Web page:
Every foot consists of three arches: two that run longitudinally from front to back on each side of the foot, and a third that runs transversely across the middle from inside to outside. Arches are made up of tendons, ligaments and bones, and are one of the most structurally significant parts of the foot. Consider this when it comes to the importance of arches: It's estimated that our feet absorb up to 300,000 pounds of pressure for every mile that is walked. Aside from absorbing stress and pressure, arches also play a significant role in helping people adapt to uneven surfaces and assist in stabilizing the body. Bad arches aren't just going to result in pain and discomfort while walking and running, but they may also lead to more serious conditions.
Common Arch Issues
Improper arch support or arch abnormalities can lead to a variety of issues. Below are the three most common ones:
- Cavus foot: This is a condition characterized by a foot with a high arch. It can be a very painful condition, mostly because the bulk of a person's weight is put on the ball of the foot as well as the heel. Aside from pain, cavus foot can also lead to instability, which can make someone experiencing this condition more susceptible to the likes of ankle sprains. Cavus foot is best treated with special supportive shoe soles.
- Charcot foot: This condition isn't as specifically related to arched feet as others, but it's still relevant. It's characterized by a weakening of the bones in the foot, often the result of extensive nerve damage. In some cases, surgery is necessary to correct charcot foot.
- Flat foot: Arguably the most common condition associated with feet arches, flat feet occur when the arches collapse and, fitting to the condition's name, the entire sole of the foot is parallel to the ground. Symptoms associated with flat foot largely depend on the person who has it. Some experience pain and discomfort, while others don't.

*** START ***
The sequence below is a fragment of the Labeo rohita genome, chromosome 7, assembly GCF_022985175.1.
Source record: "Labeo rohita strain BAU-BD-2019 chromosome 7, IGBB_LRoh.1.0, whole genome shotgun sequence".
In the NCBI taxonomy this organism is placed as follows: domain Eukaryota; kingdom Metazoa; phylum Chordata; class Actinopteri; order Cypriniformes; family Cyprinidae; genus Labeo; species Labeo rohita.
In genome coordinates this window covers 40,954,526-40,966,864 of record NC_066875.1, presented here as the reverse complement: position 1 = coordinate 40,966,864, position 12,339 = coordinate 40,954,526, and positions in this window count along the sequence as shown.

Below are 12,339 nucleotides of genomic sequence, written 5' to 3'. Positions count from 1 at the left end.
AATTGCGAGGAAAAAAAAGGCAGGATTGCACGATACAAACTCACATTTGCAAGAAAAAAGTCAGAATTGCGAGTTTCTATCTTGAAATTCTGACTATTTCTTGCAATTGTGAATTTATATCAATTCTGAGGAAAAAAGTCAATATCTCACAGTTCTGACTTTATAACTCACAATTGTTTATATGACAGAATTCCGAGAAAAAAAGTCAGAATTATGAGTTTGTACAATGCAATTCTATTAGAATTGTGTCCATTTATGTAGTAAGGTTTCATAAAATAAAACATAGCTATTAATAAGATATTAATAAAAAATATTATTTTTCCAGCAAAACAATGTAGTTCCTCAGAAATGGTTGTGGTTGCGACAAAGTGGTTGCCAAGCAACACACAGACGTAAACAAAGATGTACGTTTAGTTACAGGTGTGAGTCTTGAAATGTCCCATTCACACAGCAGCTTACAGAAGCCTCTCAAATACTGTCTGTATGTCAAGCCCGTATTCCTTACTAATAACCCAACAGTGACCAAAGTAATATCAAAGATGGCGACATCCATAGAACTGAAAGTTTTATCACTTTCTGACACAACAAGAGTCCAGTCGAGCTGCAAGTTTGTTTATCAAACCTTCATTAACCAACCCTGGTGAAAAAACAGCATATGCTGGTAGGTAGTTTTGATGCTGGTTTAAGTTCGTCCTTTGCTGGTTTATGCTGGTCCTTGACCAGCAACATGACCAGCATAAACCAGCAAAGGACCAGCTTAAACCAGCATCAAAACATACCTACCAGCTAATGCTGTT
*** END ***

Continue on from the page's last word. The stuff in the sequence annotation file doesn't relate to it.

Do You Have Arch Issues?
If your symptoms aren't obvious, there's an easy way to test to see if you have any arch issues. Here's how to do it:
- Start by wetting your feet. (Note: You may also do this with paint, though it may be a bit messier.)
- After your feet are good and wet, stand on a flat surface where you'll be able to easily see an imprint of your feet after you step on it. Some good surfaces may include dry pavement or a newspaper.
- After firmly stepping down onto the flat surface, remove your foot and study the imprint that you've made.
If the imprint shows mostly the bottom of your feet, that's a sign of a low arch. Conversely, if the middle of your footprint isn't there, that's the sign of a high arch. A normal arch should consist of the curve on the inside of your foot either being absent or barely visible on the imprint.
The good news when it comes to arch issues is that, if they're caught soon enough, the remedy is typically effective and simple to implement.